But this also not argument as to something you should do, but a discussion of something you could do. Go to Comment
P'Cheela - People of the Supreme Truth
Society/ Organizations  (Religious)   (Regional)
axlerowes's comment on 2015-01-27 09:39 PM
I loved the voice and the tone, because it gave us a window not only into the world of the P'Chela but also the writer. You may or may not think of yourself and an imaginative intellectual, but I think presenting your ideas in such an immersive fashion takes a more developed creative process. Cheers

Also the story of the guy/god mating with Mantis, excellent mythology tab, it is like you struck the "you can't make this stuff up" bell, and it set the tone for the rest of an expressive but economically written piece. Go to Comment
The Resource Wars
Articles  (Setting Building)   (Gaming - Genre)
axlerowes's comment on 2010-10-23 03:31 PM


A nice command of detail and a concise summary of (imaginary) events. It reads like the intro to a video game or board game manual. But without either a human element or a fun speculative fiction hook it is a little dry. It sound like some think tank's economic-military scenario, and I am not sure those are supposed to be fiction. Even though they likely are.

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The Resource Wars
Articles  (Setting Building)   (Gaming - Genre)
axlerowes's comment on 2010-10-25 10:32 AM
Yeah, I read the outline and commented on it. Go to Comment
The Resource Wars
Articles  (Setting Building)   (Gaming - Genre)
axlerowes's comment on 2010-10-26 04:59 PM
I can't find it now, but I swear SWEAR there was an outline in your "in work section" that started with Resource Wars and ended with Space Warfare of some sort. Go to Comment
The Resource Wars
Articles  (Setting Building)   (Gaming - Genre)
Four 5s (A Puzzle Dungeon)
Dungeons  (Underground)   (Puzzles)
axlerowes's comment on 2010-10-21 11:25 AM
Update: There was a mistake in the symbols for the 5 digit problem. I am sorry if anyone else tried to solve the problem. It is now corrected and should be use able.


A+A+A=##

this is correct. Go to Comment
Four 5s (A Puzzle Dungeon)
Dungeons  (Underground)   (Puzzles)
axlerowes's comment on 2010-10-23 09:26 PM
Only the 4th problem really involves any math.

The first problem is data management.

Second problem is a trick question.

Third problem is a puzzle. Go to Comment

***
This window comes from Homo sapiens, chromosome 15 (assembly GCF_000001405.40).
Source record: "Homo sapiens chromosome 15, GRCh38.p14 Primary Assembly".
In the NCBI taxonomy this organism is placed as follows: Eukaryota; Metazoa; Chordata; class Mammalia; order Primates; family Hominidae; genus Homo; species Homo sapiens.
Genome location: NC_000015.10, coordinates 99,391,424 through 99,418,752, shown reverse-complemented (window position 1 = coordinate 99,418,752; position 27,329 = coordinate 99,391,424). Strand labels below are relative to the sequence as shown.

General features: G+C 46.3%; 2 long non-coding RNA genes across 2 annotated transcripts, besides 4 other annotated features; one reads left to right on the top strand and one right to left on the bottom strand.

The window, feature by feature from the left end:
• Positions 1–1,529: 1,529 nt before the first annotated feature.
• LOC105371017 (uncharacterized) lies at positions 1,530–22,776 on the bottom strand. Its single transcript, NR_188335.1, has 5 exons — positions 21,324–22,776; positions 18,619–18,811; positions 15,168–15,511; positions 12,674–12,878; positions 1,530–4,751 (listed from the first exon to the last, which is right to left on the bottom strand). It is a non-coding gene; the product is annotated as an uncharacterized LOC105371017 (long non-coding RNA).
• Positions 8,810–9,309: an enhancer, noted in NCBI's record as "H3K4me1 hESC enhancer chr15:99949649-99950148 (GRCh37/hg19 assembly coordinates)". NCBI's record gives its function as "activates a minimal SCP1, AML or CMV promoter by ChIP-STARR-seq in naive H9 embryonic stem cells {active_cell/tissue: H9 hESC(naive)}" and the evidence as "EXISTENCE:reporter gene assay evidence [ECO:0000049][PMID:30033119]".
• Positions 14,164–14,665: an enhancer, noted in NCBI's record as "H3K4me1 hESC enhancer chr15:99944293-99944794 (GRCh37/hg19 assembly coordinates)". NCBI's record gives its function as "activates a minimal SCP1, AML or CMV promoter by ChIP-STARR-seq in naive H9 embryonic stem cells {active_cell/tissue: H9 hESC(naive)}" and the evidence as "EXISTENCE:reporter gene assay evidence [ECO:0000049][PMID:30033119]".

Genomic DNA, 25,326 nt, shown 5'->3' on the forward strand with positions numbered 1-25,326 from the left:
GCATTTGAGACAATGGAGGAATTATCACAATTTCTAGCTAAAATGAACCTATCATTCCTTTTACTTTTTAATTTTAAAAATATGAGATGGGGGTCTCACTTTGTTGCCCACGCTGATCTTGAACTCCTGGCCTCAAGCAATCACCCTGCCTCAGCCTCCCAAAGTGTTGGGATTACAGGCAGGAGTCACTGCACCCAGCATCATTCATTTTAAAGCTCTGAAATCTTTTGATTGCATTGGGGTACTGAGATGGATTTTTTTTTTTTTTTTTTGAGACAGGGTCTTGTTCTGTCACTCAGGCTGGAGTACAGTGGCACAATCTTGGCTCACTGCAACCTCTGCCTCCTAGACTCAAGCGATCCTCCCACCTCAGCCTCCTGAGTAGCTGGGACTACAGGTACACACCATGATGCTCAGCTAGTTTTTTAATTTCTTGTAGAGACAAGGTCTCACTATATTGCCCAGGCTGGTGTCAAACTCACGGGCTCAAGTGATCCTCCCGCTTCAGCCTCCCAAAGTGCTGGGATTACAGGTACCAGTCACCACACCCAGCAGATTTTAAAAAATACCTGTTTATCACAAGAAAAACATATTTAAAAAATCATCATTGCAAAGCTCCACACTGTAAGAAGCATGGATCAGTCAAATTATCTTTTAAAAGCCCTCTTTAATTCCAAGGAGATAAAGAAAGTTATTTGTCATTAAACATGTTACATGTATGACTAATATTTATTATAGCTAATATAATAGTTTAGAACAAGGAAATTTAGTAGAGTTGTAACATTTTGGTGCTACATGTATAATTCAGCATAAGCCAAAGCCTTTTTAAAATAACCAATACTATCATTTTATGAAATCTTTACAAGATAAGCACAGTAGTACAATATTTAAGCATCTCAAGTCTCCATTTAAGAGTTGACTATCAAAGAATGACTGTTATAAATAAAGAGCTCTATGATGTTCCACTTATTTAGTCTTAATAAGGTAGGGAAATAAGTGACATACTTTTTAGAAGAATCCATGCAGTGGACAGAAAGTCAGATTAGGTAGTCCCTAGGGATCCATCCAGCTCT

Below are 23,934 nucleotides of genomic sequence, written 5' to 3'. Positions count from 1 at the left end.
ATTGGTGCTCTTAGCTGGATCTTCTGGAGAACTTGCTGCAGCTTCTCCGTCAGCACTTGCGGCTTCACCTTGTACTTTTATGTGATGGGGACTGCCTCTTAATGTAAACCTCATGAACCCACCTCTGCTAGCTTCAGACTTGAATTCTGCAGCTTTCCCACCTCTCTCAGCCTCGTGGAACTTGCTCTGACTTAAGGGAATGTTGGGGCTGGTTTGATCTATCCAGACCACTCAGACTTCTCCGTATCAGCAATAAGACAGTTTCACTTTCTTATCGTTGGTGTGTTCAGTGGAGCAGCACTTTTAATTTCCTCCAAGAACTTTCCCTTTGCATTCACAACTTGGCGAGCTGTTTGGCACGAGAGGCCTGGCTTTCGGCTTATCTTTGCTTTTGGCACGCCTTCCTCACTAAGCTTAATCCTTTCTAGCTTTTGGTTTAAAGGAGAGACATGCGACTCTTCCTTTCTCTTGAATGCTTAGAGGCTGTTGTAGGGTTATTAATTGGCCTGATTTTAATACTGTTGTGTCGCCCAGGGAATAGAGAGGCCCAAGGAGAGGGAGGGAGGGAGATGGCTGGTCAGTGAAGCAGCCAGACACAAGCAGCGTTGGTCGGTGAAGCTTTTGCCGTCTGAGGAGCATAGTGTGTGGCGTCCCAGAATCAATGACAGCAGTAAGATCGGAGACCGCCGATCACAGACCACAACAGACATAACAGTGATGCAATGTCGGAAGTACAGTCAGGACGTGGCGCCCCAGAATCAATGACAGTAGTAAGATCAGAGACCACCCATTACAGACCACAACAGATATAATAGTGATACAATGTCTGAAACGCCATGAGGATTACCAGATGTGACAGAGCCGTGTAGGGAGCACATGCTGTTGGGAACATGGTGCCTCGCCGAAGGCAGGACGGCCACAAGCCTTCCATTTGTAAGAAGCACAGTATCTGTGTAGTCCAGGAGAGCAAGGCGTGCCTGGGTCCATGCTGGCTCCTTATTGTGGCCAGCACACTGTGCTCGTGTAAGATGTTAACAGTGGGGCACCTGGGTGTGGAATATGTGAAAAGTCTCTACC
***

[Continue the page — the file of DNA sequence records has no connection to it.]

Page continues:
BattleSteeds
Lifeforms  (Intelligent Species)   (Plains)
axlerowes's comment on 2010-10-20 02:34 PM


This obviously part of a larger stream of information.  The question always comes up, where do you break off things into discrete posts.  If you have a society of wizards that carries glass daggers filled with poison, do you make a post just for the glass daggers?    Maybe this should be just folded into a discussion of the cat people.  If not this bare bones list of facts should be developed to really be a whole image of how battlesteeds work and interact with Catpeople (Furrys).  There is obviously a culture that goes with the battlesteed breeding.  



Perhaps a love story, a battle steed has an arranged mating with another battlesteed, it all seems perfect, their children will add strength to the Catfolk (Furrys) fur generations. But instead, the battlesteed falls for donkey. 



 



Or what if the battle steed fall for his Catfolk (Furry) master, Robert Silverberg handled that one. 



http://escapepod.org/2007/07/05/ep113-ishmael-in-love/



 

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BattleSteeds
Lifeforms  (Intelligent Species)   (Plains)
axlerowes's comment on 2010-10-20 03:05 PM
I don't know the Catfolk (Furrys) may love their Battlesteeds, but there seems to be unwritten rule that they are second class citizens. Why can't they be full members of the clan?

But sverigesson is right, they breed to regular horses which they in turn respect less. This is one hell of a caste system you have here.

Perhaps there is a plot where a young Battlesteed refuses the saddle. Despite his father's request that he honor the Battlesteed tradition he runs off the human lands and get a job as an accountant. Then some liberal human writes a fictional book called "Mr. Ed's Stable" about a stoic and kind hearted Battlesteed who is ridden to death by his Catfolk (Furrys) senior tribesmen. Soon Battlesteeds start staging protests, and yelling (through snorts and neighs of course) that they ARE NOT GOING TO PULL THE CABOSE OF SOCIETY ANY LONGER!! Go to Comment